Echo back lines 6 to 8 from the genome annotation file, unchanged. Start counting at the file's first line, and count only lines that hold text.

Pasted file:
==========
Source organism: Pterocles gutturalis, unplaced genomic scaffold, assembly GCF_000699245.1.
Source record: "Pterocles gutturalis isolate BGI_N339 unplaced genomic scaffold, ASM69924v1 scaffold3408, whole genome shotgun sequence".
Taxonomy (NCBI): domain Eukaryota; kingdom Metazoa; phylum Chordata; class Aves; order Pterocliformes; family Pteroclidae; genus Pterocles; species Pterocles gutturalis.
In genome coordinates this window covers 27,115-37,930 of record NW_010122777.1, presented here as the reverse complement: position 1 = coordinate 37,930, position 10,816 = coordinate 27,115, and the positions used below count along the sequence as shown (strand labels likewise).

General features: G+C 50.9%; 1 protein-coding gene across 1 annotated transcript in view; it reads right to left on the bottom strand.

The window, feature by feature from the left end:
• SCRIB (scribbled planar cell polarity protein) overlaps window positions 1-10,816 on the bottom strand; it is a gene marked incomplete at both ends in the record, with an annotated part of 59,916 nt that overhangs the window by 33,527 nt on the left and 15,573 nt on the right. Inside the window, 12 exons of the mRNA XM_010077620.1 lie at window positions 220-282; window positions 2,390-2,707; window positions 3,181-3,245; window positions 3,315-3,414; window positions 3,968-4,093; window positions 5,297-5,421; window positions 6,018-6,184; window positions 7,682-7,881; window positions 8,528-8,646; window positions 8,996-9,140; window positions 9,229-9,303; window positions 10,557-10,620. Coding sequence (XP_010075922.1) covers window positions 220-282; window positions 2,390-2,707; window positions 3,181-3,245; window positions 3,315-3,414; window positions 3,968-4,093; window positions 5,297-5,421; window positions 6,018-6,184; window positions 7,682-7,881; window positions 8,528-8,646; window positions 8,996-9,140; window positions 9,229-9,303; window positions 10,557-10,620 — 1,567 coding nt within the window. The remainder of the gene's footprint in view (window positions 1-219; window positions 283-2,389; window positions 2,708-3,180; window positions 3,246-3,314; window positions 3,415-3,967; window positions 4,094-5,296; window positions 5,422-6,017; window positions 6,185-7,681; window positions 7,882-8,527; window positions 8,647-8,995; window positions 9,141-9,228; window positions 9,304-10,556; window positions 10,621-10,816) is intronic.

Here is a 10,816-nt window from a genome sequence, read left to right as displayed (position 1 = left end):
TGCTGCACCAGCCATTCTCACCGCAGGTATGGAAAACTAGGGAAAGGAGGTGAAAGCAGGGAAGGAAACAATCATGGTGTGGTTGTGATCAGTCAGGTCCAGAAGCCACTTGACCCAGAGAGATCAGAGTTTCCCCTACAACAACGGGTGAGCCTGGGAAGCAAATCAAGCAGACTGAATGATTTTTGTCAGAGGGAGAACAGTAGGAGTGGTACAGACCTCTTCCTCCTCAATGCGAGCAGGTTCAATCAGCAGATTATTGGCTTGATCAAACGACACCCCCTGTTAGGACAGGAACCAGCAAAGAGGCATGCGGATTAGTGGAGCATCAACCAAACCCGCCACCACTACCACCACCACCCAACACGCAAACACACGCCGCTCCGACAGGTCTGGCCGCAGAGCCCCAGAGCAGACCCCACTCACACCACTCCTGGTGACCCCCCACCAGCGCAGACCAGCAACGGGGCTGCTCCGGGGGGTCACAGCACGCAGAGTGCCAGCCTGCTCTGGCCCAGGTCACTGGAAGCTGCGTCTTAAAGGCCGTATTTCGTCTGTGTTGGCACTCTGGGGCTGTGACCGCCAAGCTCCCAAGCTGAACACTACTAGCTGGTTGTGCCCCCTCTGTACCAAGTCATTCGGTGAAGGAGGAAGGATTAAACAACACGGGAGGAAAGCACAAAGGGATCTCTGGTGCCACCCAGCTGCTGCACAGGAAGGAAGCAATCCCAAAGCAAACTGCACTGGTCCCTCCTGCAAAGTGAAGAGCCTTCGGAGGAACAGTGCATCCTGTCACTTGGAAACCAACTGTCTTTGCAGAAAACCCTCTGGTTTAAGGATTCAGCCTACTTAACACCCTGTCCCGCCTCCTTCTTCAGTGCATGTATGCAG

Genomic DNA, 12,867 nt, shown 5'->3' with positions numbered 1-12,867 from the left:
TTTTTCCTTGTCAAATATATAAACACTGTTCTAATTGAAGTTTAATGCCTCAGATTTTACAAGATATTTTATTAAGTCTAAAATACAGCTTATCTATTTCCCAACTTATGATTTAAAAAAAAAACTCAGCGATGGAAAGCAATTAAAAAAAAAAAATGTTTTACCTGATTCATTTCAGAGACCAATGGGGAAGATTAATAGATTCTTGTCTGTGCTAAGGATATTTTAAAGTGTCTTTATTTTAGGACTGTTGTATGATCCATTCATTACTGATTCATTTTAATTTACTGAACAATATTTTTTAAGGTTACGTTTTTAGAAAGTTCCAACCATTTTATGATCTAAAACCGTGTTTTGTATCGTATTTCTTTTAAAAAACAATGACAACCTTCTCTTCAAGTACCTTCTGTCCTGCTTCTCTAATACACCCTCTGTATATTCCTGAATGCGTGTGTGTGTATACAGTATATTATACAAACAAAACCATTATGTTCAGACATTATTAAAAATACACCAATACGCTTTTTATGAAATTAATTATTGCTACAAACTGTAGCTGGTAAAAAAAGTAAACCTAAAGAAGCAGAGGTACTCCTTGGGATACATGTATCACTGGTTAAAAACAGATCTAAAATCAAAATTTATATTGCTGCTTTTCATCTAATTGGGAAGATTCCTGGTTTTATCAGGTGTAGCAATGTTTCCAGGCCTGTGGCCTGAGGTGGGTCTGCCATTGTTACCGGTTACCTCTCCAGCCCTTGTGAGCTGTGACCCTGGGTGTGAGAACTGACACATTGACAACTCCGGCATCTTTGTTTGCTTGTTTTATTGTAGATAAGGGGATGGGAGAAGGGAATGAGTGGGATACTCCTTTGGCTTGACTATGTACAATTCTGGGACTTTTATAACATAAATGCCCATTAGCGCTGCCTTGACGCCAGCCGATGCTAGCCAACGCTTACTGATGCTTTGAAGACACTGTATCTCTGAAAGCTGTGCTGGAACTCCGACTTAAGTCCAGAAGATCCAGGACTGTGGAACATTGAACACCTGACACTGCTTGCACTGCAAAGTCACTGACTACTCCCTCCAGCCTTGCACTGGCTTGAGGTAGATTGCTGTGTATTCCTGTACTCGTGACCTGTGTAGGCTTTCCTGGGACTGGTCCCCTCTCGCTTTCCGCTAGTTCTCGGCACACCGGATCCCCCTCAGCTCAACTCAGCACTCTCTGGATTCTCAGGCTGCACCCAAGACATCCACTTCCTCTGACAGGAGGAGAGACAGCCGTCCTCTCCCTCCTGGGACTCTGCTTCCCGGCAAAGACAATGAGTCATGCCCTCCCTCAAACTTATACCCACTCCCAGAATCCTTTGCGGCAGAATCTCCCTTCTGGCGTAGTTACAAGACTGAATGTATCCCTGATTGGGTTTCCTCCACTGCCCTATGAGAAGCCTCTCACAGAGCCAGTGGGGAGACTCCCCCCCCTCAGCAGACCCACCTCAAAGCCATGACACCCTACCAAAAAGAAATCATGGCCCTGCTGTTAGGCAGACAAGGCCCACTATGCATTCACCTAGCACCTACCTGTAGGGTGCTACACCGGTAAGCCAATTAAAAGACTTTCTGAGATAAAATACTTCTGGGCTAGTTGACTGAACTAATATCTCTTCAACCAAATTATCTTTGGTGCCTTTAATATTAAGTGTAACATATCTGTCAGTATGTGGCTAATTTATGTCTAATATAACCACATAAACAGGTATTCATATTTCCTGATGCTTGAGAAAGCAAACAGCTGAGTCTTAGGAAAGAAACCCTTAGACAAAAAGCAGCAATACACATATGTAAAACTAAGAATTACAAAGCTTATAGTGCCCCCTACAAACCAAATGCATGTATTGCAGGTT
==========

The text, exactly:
The window, feature by feature from the left end:
• SCRIB (scribbled planar cell polarity protein) overlaps window positions 1-10,816 on the bottom strand; it is a gene marked incomplete at both ends in the record, with an annotated part of 59,916 nt that overhangs the window by 33,527 nt on the left and 15,573 nt on the right. Inside the window, 12 exons of the mRNA XM_010077620.1 lie at window positions 220-282; window positions 2,390-2,707; window positions 3,181-3,245; window positions 3,315-3,414; window positions 3,968-4,093; window positions 5,297-5,421; window positions 6,018-6,184; window positions 7,682-7,881; window positions 8,528-8,646; window positions 8,996-9,140; window positions 9,229-9,303; window positions 10,557-10,620. Coding sequence (XP_010075922.1) covers window positions 220-282; window positions 2,390-2,707; window positions 3,181-3,245; window positions 3,315-3,414; window positions 3,968-4,093; window positions 5,297-5,421; window positions 6,018-6,184; window positions 7,682-7,881; window positions 8,528-8,646; window positions 8,996-9,140; window positions 9,229-9,303; window positions 10,557-10,620 — 1,567 coding nt within the window. The remainder of the gene's footprint in view (window positions 1-219; window positions 283-2,389; window positions 2,708-3,180; window positions 3,246-3,314; window positions 3,415-3,967; window positions 4,094-5,296; window positions 5,422-6,017; window positions 6,185-7,681; window positions 7,882-8,527; window positions 8,647-8,995; window positions 9,141-9,228; window positions 9,304-10,556; window positions 10,621-10,816) is intronic.

Here is a 10,816-nt window from a genome sequence, read left to right as displayed (position 1 = left end):